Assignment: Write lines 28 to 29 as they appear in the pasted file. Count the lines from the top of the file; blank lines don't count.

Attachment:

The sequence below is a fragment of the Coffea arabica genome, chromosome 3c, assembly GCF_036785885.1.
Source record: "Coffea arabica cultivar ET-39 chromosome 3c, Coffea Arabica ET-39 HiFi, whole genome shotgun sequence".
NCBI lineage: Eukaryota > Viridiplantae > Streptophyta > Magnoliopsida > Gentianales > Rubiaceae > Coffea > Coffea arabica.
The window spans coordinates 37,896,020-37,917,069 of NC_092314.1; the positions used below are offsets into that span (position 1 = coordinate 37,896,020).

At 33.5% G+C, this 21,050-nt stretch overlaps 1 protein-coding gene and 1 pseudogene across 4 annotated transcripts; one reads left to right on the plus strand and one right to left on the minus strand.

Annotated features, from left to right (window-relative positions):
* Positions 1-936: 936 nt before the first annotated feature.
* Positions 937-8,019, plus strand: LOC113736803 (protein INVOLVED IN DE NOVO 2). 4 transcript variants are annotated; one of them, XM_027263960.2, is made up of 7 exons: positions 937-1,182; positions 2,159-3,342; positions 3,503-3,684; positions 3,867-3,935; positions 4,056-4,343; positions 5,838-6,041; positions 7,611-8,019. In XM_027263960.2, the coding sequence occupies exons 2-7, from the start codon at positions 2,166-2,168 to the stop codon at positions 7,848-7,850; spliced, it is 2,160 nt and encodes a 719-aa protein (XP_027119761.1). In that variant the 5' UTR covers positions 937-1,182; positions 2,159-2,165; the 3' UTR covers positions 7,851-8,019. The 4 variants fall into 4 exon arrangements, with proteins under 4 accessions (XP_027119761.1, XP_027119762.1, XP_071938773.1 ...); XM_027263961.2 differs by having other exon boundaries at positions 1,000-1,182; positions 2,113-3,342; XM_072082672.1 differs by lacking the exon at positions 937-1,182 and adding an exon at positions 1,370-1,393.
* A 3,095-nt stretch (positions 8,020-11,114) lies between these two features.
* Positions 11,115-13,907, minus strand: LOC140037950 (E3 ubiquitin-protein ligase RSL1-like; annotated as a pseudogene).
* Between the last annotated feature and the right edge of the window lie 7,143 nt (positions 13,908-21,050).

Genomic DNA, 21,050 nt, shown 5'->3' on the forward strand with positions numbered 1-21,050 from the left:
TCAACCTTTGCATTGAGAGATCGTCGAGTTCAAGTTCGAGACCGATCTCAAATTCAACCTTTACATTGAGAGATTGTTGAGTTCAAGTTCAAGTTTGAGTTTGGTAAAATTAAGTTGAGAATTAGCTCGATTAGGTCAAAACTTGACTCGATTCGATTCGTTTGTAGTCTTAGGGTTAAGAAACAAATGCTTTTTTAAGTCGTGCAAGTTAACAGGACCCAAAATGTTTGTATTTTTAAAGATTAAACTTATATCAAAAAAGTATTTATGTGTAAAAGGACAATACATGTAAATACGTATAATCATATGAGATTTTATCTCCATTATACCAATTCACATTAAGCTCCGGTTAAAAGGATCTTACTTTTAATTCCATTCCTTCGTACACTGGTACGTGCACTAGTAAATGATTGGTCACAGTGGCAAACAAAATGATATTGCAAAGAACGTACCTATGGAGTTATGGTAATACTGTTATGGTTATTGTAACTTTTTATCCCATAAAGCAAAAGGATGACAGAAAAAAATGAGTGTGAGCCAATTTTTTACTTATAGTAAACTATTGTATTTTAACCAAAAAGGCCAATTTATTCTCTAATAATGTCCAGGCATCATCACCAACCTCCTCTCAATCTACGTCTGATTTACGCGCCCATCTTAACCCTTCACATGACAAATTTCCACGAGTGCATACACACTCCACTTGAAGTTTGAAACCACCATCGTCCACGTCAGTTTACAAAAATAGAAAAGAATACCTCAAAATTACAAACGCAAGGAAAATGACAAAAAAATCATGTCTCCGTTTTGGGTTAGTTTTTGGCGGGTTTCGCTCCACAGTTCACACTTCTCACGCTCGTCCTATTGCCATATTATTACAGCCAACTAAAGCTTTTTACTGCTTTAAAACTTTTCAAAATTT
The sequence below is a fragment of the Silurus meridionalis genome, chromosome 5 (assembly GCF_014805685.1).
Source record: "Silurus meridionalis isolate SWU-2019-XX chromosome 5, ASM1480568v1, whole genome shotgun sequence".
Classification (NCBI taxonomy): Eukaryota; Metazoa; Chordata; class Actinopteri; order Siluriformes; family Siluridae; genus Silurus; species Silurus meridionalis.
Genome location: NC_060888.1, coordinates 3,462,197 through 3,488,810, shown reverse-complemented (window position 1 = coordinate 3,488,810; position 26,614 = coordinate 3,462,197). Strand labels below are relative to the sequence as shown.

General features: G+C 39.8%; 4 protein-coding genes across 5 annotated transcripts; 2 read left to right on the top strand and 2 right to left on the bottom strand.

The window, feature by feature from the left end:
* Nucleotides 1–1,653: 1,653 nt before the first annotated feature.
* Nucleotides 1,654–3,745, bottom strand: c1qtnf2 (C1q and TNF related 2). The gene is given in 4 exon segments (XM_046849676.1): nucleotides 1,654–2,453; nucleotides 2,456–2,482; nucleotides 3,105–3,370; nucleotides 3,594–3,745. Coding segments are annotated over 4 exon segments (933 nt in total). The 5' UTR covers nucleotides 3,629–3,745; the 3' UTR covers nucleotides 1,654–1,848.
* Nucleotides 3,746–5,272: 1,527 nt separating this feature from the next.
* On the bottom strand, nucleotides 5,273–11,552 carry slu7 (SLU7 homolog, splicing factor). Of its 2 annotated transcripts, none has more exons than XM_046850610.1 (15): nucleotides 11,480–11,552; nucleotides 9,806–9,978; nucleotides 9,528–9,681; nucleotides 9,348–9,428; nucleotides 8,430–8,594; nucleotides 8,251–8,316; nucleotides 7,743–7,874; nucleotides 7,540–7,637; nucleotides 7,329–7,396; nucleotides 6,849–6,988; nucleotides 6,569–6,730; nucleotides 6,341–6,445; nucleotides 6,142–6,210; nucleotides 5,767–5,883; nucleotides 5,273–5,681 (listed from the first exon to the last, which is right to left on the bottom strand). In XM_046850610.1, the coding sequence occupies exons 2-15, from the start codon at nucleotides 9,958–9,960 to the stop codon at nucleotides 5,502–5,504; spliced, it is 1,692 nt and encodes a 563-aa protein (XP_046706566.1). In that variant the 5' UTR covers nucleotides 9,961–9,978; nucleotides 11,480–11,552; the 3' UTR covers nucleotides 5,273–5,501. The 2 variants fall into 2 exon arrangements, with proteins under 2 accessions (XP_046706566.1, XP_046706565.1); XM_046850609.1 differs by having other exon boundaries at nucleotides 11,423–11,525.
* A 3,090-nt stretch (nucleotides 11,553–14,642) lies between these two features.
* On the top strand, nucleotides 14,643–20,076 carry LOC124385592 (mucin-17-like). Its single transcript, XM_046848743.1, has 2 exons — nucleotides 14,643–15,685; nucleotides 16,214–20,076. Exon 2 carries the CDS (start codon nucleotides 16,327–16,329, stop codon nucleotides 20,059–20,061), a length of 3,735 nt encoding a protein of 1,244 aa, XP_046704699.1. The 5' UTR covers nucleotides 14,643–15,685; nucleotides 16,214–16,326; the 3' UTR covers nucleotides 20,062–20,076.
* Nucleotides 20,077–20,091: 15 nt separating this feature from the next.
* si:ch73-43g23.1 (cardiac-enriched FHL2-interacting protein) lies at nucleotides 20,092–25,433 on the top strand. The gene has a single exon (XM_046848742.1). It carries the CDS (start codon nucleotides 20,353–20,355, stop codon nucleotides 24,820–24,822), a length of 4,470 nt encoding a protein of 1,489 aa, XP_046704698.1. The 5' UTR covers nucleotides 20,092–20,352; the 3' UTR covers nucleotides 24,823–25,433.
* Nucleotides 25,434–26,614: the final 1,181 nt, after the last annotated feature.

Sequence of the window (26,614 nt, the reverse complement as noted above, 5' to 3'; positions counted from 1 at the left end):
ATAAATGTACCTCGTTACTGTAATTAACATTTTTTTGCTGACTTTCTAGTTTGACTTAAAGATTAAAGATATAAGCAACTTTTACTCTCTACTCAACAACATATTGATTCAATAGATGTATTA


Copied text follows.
* Nucleotides 25,434–26,614: the final 1,181 nt, after the last annotated feature.

Sequence of the window (26,614 nt, the reverse complement as noted above, 5' to 3'; positions counted from 1 at the left end):